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SD Card

This page documents the steps needed to partition and prepare an SD Card to boot the beagleboard hardware. Most of the information in this page is from the TI processor Wiki

Partitioning the SD Card
We use fdisk to create partitions. Our SD Card happened to be /dev/sdc

bash-4.1$ fdisk /dev/sdc


WARNING: DOS-compatible mode is deprecated. It's strongly recommended to
switch off the mode (command 'c') and change display units to
sectors (command 'u').

The command 'o' removes all existing partitions.

Command (m for help): o
Building a new DOS disklabel with disk identifier 0xdee8b047.
Changes will remain in memory only, until you decide to write them.
After that, of course, the previous content won't be recoverable.
Warning: invalid flag 0x0000 of partition table 4 will be corrected by w(rite)


WARNING: DOS-compatible mode is deprecated. It's strongly recommended to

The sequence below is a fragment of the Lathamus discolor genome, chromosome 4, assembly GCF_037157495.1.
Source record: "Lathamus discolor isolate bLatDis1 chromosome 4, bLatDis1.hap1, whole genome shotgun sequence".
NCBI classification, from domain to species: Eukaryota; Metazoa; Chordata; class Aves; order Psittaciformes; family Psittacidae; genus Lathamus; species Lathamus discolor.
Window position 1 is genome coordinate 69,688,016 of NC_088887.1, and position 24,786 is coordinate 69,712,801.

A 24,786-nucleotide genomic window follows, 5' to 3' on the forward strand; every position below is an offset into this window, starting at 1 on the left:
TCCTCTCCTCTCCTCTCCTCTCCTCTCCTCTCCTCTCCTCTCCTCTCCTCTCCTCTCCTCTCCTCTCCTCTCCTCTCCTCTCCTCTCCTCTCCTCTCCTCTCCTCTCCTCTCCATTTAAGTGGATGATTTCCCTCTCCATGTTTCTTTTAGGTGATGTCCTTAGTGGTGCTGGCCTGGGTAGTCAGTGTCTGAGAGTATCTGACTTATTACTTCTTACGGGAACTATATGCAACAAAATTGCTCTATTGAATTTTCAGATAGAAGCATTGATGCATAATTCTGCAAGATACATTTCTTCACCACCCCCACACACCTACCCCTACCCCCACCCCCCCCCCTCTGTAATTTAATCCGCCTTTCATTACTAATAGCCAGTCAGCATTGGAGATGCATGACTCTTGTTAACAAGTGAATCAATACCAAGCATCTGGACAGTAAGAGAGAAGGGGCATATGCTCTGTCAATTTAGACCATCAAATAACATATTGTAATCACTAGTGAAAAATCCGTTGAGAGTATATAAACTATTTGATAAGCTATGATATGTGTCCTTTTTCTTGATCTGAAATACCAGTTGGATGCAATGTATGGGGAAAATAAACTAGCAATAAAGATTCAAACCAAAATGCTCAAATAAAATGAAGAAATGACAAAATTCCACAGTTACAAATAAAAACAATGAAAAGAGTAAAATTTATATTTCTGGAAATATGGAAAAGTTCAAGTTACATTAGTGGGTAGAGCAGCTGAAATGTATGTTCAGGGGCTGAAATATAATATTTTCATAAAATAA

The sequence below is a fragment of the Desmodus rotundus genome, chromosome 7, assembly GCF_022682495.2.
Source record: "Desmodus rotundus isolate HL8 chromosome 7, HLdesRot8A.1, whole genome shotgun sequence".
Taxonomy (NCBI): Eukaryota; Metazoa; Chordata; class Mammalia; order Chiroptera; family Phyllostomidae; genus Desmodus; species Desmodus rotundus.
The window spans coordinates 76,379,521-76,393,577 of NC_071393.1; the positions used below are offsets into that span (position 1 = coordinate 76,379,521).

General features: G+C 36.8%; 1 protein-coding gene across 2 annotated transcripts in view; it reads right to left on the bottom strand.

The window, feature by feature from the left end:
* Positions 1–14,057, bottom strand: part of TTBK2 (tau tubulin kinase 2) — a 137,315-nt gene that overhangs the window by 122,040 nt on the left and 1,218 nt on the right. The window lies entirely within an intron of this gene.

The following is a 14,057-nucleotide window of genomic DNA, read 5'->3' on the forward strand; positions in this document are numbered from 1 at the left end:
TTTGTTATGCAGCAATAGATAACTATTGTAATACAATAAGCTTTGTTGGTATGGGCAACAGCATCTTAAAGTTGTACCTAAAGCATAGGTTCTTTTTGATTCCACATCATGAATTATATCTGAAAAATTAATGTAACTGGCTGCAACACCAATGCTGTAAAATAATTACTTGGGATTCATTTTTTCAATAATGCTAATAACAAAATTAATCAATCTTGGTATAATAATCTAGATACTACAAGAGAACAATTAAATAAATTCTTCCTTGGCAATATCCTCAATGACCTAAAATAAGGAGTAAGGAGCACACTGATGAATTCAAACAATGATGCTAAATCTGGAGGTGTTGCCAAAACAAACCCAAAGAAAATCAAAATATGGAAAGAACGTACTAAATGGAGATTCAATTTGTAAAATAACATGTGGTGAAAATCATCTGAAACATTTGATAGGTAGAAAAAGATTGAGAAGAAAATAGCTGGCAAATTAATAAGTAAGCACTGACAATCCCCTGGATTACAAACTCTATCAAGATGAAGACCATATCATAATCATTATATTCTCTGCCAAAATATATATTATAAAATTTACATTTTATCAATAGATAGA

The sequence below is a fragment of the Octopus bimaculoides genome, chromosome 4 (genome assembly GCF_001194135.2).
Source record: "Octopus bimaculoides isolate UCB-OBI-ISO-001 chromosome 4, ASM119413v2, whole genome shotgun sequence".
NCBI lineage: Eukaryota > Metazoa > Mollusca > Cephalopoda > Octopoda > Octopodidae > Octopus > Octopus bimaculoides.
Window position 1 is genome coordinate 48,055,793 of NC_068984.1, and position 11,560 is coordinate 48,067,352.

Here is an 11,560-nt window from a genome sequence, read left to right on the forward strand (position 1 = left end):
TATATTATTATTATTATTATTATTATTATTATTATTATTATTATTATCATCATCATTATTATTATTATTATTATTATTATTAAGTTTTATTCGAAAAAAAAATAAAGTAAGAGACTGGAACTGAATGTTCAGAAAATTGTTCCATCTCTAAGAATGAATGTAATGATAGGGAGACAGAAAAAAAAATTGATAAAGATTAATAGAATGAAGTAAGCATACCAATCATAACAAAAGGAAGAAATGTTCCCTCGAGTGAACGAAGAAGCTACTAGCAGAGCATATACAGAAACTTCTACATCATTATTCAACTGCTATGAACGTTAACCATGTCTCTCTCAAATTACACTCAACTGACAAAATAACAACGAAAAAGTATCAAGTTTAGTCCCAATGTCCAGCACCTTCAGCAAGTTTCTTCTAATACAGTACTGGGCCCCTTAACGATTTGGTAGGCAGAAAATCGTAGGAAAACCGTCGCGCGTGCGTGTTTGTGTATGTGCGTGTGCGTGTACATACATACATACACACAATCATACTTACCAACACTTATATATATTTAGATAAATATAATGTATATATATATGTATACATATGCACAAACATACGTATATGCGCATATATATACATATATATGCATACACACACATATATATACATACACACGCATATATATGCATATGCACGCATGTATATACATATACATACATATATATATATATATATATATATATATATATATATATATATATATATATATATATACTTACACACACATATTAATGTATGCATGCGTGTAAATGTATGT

switch off the mode (command 'c') and change display units to
sectors (command 'u').

The command 'p' displays the partition table information

Command (m for help): p


Disk /dev/sdc: 3965 MB, 3965190144 bytes
49 heads, 48 sectors/track, 3292 cylinders
Units = cylinders of 2352 * 512 = 1204224 bytes
Sector size (logical/physical): 512 bytes / 512 bytes
I/O size (minimum/optimal): 512 bytes / 512 bytes
Disk identifier: 0xdee8b047


Device Boot Start End Blocks Id System

We now switch to expert mode, and set the heads, cylinders etc.

Command (m for help): x


Expert command (m for help): h
Number of heads (1-256, default 49): 255


Expert command (m for help): s
Number of sectors (1-63, default 48): 63
Warning: setting sector offset for DOS compatiblity


Expert command (m for help): c
Number of cylinders (1-1048576, default 3292): 15


Expert command (m for help): r

Now we create a new partition and set as a FAT32 type.

Command (m for help): n
Command action
e extended
p primary partition (1-4)
p
Partition number (1-4): 1
First cylinder (1-15, default 1): 1
Last cylinder, +cylinders or +size{K,M,G} (1-15, default 15): 15


Command (m for help): a
Partition number (1-4): 1


Command (m for help): t
Selected partition 1